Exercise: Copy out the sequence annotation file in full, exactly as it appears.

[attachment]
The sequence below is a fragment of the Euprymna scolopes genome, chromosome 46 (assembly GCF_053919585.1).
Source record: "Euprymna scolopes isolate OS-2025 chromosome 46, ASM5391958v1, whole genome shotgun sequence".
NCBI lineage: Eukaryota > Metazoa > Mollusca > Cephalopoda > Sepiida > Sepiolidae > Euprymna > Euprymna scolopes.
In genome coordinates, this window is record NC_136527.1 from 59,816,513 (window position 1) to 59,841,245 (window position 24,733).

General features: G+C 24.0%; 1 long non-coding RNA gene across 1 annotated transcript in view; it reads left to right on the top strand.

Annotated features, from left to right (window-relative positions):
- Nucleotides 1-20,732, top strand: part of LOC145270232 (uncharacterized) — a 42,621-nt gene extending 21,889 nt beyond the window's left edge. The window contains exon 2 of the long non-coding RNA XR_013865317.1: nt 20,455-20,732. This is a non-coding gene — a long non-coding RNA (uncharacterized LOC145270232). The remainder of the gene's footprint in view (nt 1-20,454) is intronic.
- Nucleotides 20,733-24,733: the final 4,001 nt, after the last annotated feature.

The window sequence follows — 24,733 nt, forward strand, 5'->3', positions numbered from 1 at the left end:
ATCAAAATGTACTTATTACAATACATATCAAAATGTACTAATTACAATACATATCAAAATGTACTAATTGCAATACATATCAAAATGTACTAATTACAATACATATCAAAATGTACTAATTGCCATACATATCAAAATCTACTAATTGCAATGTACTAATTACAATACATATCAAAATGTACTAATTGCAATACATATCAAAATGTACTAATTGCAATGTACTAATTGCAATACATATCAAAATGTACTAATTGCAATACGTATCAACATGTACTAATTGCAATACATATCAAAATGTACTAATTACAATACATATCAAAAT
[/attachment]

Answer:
The sequence below is a fragment of the Euprymna scolopes genome, chromosome 46 (assembly GCF_053919585.1).
Source record: "Euprymna scolopes isolate OS-2025 chromosome 46, ASM5391958v1, whole genome shotgun sequence".
NCBI lineage: Eukaryota > Metazoa > Mollusca > Cephalopoda > Sepiida > Sepiolidae > Euprymna > Euprymna scolopes.
In genome coordinates, this window is record NC_136527.1 from 59,816,513 (window position 1) to 59,841,245 (window position 24,733).

General features: G+C 24.0%; 1 long non-coding RNA gene across 1 annotated transcript in view; it reads left to right on the top strand.

Annotated features, from left to right (window-relative positions):
- Nucleotides 1-20,732, top strand: part of LOC145270232 (uncharacterized) — a 42,621-nt gene extending 21,889 nt beyond the window's left edge. The window contains exon 2 of the long non-coding RNA XR_013865317.1: nt 20,455-20,732. This is a non-coding gene — a long non-coding RNA (uncharacterized LOC145270232). The remainder of the gene's footprint in view (nt 1-20,454) is intronic.
- Nucleotides 20,733-24,733: the final 4,001 nt, after the last annotated feature.

The window sequence follows — 24,733 nt, forward strand, 5'->3', positions numbered from 1 at the left end:
ATCAAAATGTACTTATTACAATACATATCAAAATGTACTAATTACAATACATATCAAAATGTACTAATTGCAATACATATCAAAATGTACTAATTACAATACATATCAAAATGTACTAATTGCCATACATATCAAAATCTACTAATTGCAATGTACTAATTACAATACATATCAAAATGTACTAATTGCAATACATATCAAAATGTACTAATTGCAATGTACTAATTGCAATACATATCAAAATGTACTAATTGCAATACGTATCAACATGTACTAATTGCAATACATATCAAAATGTACTAATTACAATACATATCAAAAT